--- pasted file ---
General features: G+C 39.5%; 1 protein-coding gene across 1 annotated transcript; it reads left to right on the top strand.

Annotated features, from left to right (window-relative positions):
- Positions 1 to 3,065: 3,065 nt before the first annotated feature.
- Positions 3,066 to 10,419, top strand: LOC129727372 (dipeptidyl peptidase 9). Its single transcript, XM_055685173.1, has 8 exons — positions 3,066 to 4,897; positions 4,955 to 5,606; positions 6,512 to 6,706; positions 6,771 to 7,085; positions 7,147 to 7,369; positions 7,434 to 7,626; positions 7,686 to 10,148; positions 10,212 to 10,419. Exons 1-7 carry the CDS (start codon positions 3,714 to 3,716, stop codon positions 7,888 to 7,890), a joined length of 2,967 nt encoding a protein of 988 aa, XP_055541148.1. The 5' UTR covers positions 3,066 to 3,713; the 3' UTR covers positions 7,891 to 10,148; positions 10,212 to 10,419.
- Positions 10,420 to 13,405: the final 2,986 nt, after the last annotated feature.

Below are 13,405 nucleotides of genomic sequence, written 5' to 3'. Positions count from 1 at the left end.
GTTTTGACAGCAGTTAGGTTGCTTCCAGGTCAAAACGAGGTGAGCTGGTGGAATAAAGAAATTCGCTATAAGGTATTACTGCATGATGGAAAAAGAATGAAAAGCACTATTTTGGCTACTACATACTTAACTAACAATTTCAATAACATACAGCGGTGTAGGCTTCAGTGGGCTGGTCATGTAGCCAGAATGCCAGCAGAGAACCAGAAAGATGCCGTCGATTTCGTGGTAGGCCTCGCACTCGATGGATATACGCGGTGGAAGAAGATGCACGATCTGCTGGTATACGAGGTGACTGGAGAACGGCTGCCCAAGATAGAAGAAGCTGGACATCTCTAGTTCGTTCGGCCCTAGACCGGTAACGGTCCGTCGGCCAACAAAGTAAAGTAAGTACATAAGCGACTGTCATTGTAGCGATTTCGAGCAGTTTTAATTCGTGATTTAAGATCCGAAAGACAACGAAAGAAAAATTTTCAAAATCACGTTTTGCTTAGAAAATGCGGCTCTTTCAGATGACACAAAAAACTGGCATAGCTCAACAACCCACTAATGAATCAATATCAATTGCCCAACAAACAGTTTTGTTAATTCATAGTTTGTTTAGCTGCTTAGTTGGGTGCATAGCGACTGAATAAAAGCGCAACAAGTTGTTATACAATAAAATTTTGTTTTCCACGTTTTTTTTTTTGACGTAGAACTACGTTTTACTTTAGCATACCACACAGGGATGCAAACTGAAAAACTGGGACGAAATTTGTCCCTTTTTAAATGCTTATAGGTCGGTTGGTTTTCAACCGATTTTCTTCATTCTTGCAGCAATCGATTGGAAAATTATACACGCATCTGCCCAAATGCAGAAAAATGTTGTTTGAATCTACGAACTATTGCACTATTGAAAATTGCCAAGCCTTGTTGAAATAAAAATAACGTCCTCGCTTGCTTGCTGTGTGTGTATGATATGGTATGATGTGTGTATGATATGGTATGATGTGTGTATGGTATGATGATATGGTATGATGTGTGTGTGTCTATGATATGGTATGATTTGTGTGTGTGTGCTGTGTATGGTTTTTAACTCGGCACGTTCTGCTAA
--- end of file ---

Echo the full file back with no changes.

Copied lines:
General features: G+C 39.5%; 1 protein-coding gene across 1 annotated transcript; it reads left to right on the top strand.

Annotated features, from left to right (window-relative positions):
- Positions 1 to 3,065: 3,065 nt before the first annotated feature.
- Positions 3,066 to 10,419, top strand: LOC129727372 (dipeptidyl peptidase 9). Its single transcript, XM_055685173.1, has 8 exons — positions 3,066 to 4,897; positions 4,955 to 5,606; positions 6,512 to 6,706; positions 6,771 to 7,085; positions 7,147 to 7,369; positions 7,434 to 7,626; positions 7,686 to 10,148; positions 10,212 to 10,419. Exons 1-7 carry the CDS (start codon positions 3,714 to 3,716, stop codon positions 7,888 to 7,890), a joined length of 2,967 nt encoding a protein of 988 aa, XP_055541148.1. The 5' UTR covers positions 3,066 to 3,713; the 3' UTR covers positions 7,891 to 10,148; positions 10,212 to 10,419.
- Positions 10,420 to 13,405: the final 2,986 nt, after the last annotated feature.

Below are 13,405 nucleotides of genomic sequence, written 5' to 3'. Positions count from 1 at the left end.
GTTTTGACAGCAGTTAGGTTGCTTCCAGGTCAAAACGAGGTGAGCTGGTGGAATAAAGAAATTCGCTATAAGGTATTACTGCATGATGGAAAAAGAATGAAAAGCACTATTTTGGCTACTACATACTTAACTAACAATTTCAATAACATACAGCGGTGTAGGCTTCAGTGGGCTGGTCATGTAGCCAGAATGCCAGCAGAGAACCAGAAAGATGCCGTCGATTTCGTGGTAGGCCTCGCACTCGATGGATATACGCGGTGGAAGAAGATGCACGATCTGCTGGTATACGAGGTGACTGGAGAACGGCTGCCCAAGATAGAAGAAGCTGGACATCTCTAGTTCGTTCGGCCCTAGACCGGTAACGGTCCGTCGGCCAACAAAGTAAAGTAAGTACATAAGCGACTGTCATTGTAGCGATTTCGAGCAGTTTTAATTCGTGATTTAAGATCCGAAAGACAACGAAAGAAAAATTTTCAAAATCACGTTTTGCTTAGAAAATGCGGCTCTTTCAGATGACACAAAAAACTGGCATAGCTCAACAACCCACTAATGAATCAATATCAATTGCCCAACAAACAGTTTTGTTAATTCATAGTTTGTTTAGCTGCTTAGTTGGGTGCATAGCGACTGAATAAAAGCGCAACAAGTTGTTATACAATAAAATTTTGTTTTCCACGTTTTTTTTTTTGACGTAGAACTACGTTTTACTTTAGCATACCACACAGGGATGCAAACTGAAAAACTGGGACGAAATTTGTCCCTTTTTAAATGCTTATAGGTCGGTTGGTTTTCAACCGATTTTCTTCATTCTTGCAGCAATCGATTGGAAAATTATACACGCATCTGCCCAAATGCAGAAAAATGTTGTTTGAATCTACGAACTATTGCACTATTGAAAATTGCCAAGCCTTGTTGAAATAAAAATAACGTCCTCGCTTGCTTGCTGTGTGTGTATGATATGGTATGATGTGTGTATGATATGGTATGATGTGTGTATGGTATGATGATATGGTATGATGTGTGTGTGTCTATGATATGGTATGATTTGTGTGTGTGTGCTGTGTATGGTTTTTAACTCGGCACGTTCTGCTAA